POV-Ray : Documentation : 1.3.6.5 Media and transformations
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1.3.6.4 Multiple medias inside the same object   1.3.6.6 A more advanced example of scattering media

1.3.6.5 Media and transformations

The density of a media can be modified with any pattern modifier, such as turbulence, scale, etc. This is a very powerful tool for making diverse effects.

As an example, let's make an absorbing media which looks like smoke. For this we take the absorbing media example and modify the sphere like this:

 sphere
 { 0,1.5 pigment { rgbt 1 } hollow
   interior
   { media
     { absorption 7
       density
       { spherical density_map
         { [0 rgb 0]
           [0.5 rgb 0]
           [0.7 rgb .5]
           [1 rgb 1]
         }
         scale 1/2
         warp { turbulence 0.5 }
         scale 2
       }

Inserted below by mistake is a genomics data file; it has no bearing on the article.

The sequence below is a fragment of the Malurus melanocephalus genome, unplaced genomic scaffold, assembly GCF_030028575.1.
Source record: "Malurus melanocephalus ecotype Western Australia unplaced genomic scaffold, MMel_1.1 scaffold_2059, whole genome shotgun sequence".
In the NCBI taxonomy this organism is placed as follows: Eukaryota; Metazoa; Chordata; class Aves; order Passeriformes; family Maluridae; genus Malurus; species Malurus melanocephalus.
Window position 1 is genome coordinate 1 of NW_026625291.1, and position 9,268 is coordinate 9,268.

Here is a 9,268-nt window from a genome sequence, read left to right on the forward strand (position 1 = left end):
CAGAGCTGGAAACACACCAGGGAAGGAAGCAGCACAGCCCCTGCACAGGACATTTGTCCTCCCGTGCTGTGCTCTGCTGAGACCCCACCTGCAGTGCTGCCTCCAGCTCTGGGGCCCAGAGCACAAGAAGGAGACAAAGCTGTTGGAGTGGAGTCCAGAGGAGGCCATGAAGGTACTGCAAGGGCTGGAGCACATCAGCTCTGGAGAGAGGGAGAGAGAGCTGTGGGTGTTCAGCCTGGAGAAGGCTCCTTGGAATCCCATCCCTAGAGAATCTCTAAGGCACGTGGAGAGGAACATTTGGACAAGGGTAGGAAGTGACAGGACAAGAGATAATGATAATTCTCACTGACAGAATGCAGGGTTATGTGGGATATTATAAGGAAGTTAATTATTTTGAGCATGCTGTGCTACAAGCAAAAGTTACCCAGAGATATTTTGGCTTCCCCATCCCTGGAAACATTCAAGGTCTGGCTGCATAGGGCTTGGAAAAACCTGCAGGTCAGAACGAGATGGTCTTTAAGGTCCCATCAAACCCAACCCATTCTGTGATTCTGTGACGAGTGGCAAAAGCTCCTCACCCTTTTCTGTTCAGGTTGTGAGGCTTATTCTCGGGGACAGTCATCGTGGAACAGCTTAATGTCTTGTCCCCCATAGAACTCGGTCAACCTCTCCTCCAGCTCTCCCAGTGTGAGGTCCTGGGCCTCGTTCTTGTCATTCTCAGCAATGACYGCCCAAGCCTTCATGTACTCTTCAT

}
   }
   scale <1.5,6,1.5> translate y
 }

Media transformation example

A couple of notes:

The radius of the sphere is now a bit bigger than 1 because the turbulented pattern tends to take more space.

The absorption color can be larger than 1, making the absorption stronger and the smoke darker.

Note: When you scale an object containing media the media density is not scaled accordingly. This means that if you for example scale a container object larger the rays will pass through more media than before, giving a stronger result. If you want to keep the same media effect with the larger object, you will need to divide the color of the media by the scaling amount.

The question of whether the program should scale the density of the media with the object is a question of interpretation: For example, if you have a glass of colored water, a larger glass of colored water will be more colored because the light travels a larger distance. This is how POV-Ray behaves. Sometimes, however, the object needs to be scaled so that the media does not change; in this case the media color needs to be scaled inversely.

1.3.6.4 Multiple medias inside the same object   1.3.6.6 A more advanced example of scattering media


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